Roman Baths

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The Roman baths are public places destined to baths typical of the Roman civilization. In the old Roman villas the baths were called Balmes or balneum and if they were public thermae or therma.

They were public restrooms with rooms reserved for gymnastic and play activities. They were also considered meeting places and people came to them who could not afford to have one in their house, such as plebeians or slaves. Sometimes emperors or patricians would grant free toilets for the rest of the population.

Baths, both public and private, have been present in many of the civilizations throughout history. There are numerous practices, religious and social, that since the antiquity have been taking as a main act the bath, associated with the cleanliness, both body and soul or spirit, to purification.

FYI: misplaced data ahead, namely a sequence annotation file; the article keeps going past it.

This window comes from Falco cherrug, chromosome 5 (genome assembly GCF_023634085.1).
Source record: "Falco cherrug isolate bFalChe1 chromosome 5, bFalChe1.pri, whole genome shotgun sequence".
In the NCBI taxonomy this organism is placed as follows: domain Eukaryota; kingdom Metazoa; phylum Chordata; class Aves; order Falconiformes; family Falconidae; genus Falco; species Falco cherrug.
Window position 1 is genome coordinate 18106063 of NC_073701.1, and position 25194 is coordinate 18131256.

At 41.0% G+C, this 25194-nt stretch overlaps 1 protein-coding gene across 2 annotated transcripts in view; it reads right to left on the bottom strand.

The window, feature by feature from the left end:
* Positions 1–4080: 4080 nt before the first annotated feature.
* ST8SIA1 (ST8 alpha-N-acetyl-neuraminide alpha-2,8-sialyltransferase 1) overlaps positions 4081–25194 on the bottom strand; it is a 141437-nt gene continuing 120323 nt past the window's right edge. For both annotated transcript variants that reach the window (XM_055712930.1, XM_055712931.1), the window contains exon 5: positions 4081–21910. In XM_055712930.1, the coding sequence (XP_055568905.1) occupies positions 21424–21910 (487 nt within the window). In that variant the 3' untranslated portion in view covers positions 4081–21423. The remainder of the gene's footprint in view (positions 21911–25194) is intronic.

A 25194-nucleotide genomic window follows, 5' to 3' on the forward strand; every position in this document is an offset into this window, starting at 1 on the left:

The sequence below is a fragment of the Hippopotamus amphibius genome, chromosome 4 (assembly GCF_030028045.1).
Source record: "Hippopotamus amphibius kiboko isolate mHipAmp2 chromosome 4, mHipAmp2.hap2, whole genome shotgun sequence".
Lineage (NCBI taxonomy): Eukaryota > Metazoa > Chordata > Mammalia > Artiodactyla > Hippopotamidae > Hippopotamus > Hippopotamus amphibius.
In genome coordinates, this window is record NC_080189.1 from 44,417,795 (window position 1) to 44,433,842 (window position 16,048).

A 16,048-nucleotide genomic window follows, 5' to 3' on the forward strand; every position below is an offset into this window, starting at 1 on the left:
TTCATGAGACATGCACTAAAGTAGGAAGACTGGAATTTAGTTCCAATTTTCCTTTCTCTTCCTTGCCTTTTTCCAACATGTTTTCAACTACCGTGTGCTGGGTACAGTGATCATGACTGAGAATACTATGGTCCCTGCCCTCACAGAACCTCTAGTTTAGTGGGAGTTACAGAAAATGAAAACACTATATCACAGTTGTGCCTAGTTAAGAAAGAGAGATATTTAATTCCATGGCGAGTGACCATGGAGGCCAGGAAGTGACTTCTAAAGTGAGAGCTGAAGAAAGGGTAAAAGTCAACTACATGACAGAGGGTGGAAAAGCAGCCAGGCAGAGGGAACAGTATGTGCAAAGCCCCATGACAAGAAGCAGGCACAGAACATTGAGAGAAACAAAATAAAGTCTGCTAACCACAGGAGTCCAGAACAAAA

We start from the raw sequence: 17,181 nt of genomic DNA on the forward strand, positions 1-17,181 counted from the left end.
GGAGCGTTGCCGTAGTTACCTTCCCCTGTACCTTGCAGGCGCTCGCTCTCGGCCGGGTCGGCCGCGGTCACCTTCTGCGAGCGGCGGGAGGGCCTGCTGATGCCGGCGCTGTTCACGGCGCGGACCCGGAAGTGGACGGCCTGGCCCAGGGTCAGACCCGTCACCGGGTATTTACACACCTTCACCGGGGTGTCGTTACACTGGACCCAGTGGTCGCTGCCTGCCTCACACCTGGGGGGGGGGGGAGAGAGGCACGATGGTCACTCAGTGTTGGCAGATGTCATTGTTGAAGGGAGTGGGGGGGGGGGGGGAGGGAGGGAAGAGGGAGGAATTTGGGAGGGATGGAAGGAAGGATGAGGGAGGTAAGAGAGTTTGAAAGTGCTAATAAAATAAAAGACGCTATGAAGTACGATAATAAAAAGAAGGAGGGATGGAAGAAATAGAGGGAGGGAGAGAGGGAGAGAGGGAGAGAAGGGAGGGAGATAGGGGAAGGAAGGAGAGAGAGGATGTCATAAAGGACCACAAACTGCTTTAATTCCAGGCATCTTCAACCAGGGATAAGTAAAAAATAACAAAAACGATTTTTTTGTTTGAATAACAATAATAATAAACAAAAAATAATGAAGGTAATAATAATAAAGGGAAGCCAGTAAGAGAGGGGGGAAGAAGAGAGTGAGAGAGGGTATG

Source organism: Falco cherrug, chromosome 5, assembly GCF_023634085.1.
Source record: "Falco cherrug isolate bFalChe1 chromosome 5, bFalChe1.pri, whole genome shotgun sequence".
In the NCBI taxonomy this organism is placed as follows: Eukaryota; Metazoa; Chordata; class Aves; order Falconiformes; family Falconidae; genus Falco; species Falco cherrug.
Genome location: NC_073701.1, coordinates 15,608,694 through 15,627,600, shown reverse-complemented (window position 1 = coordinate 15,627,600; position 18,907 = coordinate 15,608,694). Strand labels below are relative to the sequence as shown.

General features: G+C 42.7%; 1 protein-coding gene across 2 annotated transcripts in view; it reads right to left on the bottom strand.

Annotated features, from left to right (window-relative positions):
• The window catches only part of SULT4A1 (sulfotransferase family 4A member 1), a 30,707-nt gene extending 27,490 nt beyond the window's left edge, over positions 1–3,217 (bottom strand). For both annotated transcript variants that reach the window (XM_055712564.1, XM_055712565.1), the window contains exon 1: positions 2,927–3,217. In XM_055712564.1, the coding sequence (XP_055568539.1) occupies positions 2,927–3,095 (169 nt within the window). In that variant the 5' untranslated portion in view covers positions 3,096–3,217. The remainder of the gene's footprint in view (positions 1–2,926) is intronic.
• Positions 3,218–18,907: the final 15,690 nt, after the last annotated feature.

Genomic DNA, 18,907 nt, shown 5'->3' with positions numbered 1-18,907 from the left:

Today there are religions that maintain the practices of purification by bathing or cleaning a part of the body. The Muslim religion has a series of rites known as ablutions, which require of the faithful a specific cleaning protocol in certain special circumstances. In the same way, Hindu believers have similar practices.

The social, and even medicinal, function of baths and baths has been maintained throughout history to this day. In Roman civilization the institution of baths, baths, was fundamental in the services that citizens should have. Roman public baths responded to a social and political function. They were ideal places for relaxed conversation, recreation and social intercourse, with all that this meant. The atmosphere was cared for with a delicate decoration where no means was spared, filling the rooms with wonderful frescoes, mosaics and statues.

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